The Priority of Time with Jesus
by Impact Church
“… And they took knowledge of them, that they had been with Jesus.” (Acts 4:13)
While reading a blog about the priorities of ministry work this week, I was struck with the simple idea that what is good for the shepherd is good for the sheep.
That’s not a new concept for Impact Church; we have faithfully declared for years that every member should be and indeed is a minister. It’s not just our pastors who we believe are called to “passionately serve God and His people.” That is the mission of the church as a whole.
You’ve probably heard the declaration that God has no grandchildren, only children. He deals with each one of us as a loving Father who wants what is best for us. He doesn’t play favorites, but never forget that He is sovereign. He doesn’t make mistakes; His callings are sure. He gives different abilities and gifts, but what He wants is undistracted devotion.
The ministry blog stated that the priorities of ministry leaders should be prayer, people and paperwork, in that order. I wholeheartedly agree and would like to embellish that thought and expand it to all of us as followers of Christ.
(1) PRAYER … Let’s call it our devotional life: our individual, personal, daily walk with the Lord. Certain disciplines of the faith like prayer, Bible study and worship are so crucial to our spiritual health that we dare not live without them. While nobody would deny their importance, many in the church world today would question their priority above serving the needs of people. After all, ministry is all about people, right?
Well, even the Master Himself knew that meeting the surface needs of lost humanity — filling their stomachs, healing their hurts — would accomplish little if their souls were still craving an encounter with their Creator. That’s why Jesus, God in mortal flesh, never lost sight of His intimate relationship with His Father. Often in the midnight hours of Scripture, we find the Messiah making His way to a mountain to spend some time alone with God.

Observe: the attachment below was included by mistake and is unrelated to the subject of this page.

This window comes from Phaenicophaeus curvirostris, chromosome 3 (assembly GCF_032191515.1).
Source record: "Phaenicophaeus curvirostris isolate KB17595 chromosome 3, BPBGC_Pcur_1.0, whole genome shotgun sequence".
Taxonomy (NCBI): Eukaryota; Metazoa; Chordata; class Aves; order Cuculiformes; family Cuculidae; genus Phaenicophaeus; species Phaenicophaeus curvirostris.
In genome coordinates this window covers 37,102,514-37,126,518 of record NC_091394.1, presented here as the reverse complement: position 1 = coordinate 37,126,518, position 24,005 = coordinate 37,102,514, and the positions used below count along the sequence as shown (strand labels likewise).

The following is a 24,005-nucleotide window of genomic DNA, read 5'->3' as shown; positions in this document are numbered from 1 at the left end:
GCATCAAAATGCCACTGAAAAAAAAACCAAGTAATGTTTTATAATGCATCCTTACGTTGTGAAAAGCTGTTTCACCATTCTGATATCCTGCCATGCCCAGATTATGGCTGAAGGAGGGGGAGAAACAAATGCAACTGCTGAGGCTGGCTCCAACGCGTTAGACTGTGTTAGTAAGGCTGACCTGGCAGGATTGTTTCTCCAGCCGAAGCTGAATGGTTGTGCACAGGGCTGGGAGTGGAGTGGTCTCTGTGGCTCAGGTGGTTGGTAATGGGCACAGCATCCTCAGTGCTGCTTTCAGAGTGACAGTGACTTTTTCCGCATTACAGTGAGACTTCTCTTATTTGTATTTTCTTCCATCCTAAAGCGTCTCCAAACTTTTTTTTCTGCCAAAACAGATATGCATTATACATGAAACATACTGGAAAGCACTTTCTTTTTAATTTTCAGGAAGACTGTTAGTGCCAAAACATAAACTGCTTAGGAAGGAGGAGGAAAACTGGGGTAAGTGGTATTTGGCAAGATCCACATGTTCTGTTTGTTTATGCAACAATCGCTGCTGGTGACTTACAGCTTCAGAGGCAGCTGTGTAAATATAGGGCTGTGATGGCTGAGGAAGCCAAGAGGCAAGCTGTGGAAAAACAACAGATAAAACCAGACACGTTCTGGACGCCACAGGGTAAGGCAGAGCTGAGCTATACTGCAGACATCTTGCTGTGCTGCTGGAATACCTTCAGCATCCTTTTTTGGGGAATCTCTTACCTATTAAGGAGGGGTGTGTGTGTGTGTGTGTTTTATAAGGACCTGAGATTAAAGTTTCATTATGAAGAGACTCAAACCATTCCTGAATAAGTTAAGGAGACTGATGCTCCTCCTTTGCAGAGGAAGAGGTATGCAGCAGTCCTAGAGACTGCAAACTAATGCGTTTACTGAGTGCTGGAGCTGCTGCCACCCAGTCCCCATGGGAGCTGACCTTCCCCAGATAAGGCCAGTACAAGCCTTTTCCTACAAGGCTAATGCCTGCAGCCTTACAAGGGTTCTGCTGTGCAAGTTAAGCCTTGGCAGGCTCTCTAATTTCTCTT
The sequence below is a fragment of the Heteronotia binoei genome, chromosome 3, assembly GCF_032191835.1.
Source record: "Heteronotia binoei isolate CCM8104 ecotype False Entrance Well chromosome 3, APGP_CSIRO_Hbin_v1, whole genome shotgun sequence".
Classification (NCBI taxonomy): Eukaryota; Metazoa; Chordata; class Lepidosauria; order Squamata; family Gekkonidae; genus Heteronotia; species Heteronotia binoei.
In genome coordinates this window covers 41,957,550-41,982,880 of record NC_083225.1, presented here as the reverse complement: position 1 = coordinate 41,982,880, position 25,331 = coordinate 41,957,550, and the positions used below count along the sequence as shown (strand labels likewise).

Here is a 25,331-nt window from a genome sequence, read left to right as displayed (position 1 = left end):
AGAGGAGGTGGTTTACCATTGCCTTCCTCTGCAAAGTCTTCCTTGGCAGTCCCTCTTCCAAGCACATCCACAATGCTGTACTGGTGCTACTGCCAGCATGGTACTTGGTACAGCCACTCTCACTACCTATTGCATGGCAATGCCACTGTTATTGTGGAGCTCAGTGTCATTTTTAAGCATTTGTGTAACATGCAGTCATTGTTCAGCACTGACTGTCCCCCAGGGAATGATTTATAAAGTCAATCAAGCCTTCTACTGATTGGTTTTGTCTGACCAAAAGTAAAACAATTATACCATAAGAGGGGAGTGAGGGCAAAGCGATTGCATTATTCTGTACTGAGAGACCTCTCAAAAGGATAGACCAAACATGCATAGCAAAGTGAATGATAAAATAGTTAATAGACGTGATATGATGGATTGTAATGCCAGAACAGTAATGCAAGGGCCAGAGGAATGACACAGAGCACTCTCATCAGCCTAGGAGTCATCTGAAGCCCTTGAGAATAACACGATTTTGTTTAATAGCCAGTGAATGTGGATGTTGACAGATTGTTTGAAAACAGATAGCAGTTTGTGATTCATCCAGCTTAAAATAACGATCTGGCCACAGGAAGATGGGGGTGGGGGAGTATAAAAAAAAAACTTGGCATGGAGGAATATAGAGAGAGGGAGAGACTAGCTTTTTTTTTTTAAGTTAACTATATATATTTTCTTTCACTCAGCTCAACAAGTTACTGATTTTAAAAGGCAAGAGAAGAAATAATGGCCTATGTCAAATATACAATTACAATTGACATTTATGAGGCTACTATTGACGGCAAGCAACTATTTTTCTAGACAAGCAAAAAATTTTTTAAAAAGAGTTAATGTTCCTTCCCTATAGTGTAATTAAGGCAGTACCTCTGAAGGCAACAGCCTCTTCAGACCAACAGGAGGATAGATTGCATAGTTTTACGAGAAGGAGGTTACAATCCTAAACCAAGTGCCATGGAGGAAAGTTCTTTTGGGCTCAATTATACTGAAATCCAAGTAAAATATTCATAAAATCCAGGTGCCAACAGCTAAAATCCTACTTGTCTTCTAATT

Indeed, God seems more interested in preparing the messenger than the message. “But I don’t have a good testimony,” some say. “I’m not ready to be used by God to lead others to the Lord.” In defending his ministry in 2 Corinthians 3, Paul declared that believers were a living epistle — the handiwork of the Spirit of God. You and I, dear Christian, are not just carriers of the Gospel,…we ARE the “good news” that the living Christ can transform a life from the inside out!
When the Sanhedrin confronted Peter and John over their preaching in Acts 4, they didn’t talk about their eloquence or their mastery of the Law. They were astonished at their boldness and power, and they knew that came only from time spent with Jesus before His ascension and the Holy Spirit since the Day of Pentecost.
Before we preach and teach, before we lead and disciple people, we must adopt a Mary mindset and sit at the feet of Jesus. Not only will people know when we’ve spent time with the Master; they’ll know when we haven’t. An empty vessel has nothing to give.
And that’s not just academic time in the Word, but time spent with the Living Word, Jesus Christ.
(2) PEOPLE … After we have devoted ourselves to one-on-one time with God, then and only then will we have something to truly offer the people within our influence.
When Jesus ordained His disciples in Mark 3:14-15, His call was “that they should be with Him” first. Only then could He “send them forth to preach, and to have power to heal sicknesses, and to cast out devils.”
Many a “Simon the sorcerer” wants to be the instrument that wields the power of God (Acts 8), but without the intimacy that worships and praises God. Beware of the self-serving desire for a platform or a microphone when what we may really need is a basin and a towel.
(3) PAPERWORK … The mundane aspects of ministry must be done at some point and by someone, but be careful to keep the main thing the main thing. Translation: Priorities #1 and #2 are both more important than #3.
But administrative duties, emails, texts, social media posts, blogging and computer time, to name a few, can be major time consumers if we’re not careful, can’t they? Maybe those who are proficient and “detail-oriented” in these areas could offer to free up time for pastors by shouldering some of the load.
In conclusion, few of us would argue with these priorities for our shepherds. How then could they be less applicable for the flock? Let’s make sure we are spending time at Jesus’ feet before going into Martha mode and striving to serve. Natural talent and a can-do attitude are no substitute for supernatural anointing. And that can come only from private time with Jesus. We need that lifeline, and the people whom we serve need us to have it.